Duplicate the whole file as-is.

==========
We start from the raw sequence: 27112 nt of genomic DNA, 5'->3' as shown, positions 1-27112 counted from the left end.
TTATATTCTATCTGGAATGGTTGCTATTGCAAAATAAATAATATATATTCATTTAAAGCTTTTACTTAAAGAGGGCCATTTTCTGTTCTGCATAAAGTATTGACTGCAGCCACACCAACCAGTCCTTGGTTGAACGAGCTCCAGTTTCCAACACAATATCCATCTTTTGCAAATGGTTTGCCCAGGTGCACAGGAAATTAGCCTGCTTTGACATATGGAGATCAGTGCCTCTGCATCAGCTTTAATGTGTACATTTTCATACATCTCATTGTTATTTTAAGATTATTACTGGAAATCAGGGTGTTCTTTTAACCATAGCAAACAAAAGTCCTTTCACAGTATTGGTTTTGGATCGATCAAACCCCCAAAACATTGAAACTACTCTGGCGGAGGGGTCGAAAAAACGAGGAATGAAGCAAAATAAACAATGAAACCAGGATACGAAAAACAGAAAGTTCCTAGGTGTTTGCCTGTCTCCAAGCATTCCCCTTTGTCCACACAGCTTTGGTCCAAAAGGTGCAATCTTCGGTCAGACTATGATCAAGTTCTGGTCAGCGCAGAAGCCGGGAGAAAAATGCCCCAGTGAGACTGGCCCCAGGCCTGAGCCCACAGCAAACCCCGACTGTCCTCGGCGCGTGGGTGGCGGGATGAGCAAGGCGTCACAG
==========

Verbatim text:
We start from the raw sequence: 27112 nt of genomic DNA, 5'->3' as shown, positions 1-27112 counted from the left end.
TTATATTCTATCTGGAATGGTTGCTATTGCAAAATAAATAATATATATTCATTTAAAGCTTTTACTTAAAGAGGGCCATTTTCTGTTCTGCATAAAGTATTGACTGCAGCCACACCAACCAGTCCTTGGTTGAACGAGCTCCAGTTTCCAACACAATATCCATCTTTTGCAAATGGTTTGCCCAGGTGCACAGGAAATTAGCCTGCTTTGACATATGGAGATCAGTGCCTCTGCATCAGCTTTAATGTGTACATTTTCATACATCTCATTGTTATTTTAAGATTATTACTGGAAATCAGGGTGTTCTTTTAACCATAGCAAACAAAAGTCCTTTCACAGTATTGGTTTTGGATCGATCAAACCCCCAAAACATTGAAACTACTCTGGCGGAGGGGTCGAAAAAACGAGGAATGAAGCAAAATAAACAATGAAACCAGGATACGAAAAACAGAAAGTTCCTAGGTGTTTGCCTGTCTCCAAGCATTCCCCTTTGTCCACACAGCTTTGGTCCAAAAGGTGCAATCTTCGGTCAGACTATGATCAAGTTCTGGTCAGCGCAGAAGCCGGGAGAAAAATGCCCCAGTGAGACTGGCCCCAGGCCTGAGCCCACAGCAAACCCCGACTGTCCTCGGCGCGTGGGTGGCGGGATGAGCAAGGCGTCACAG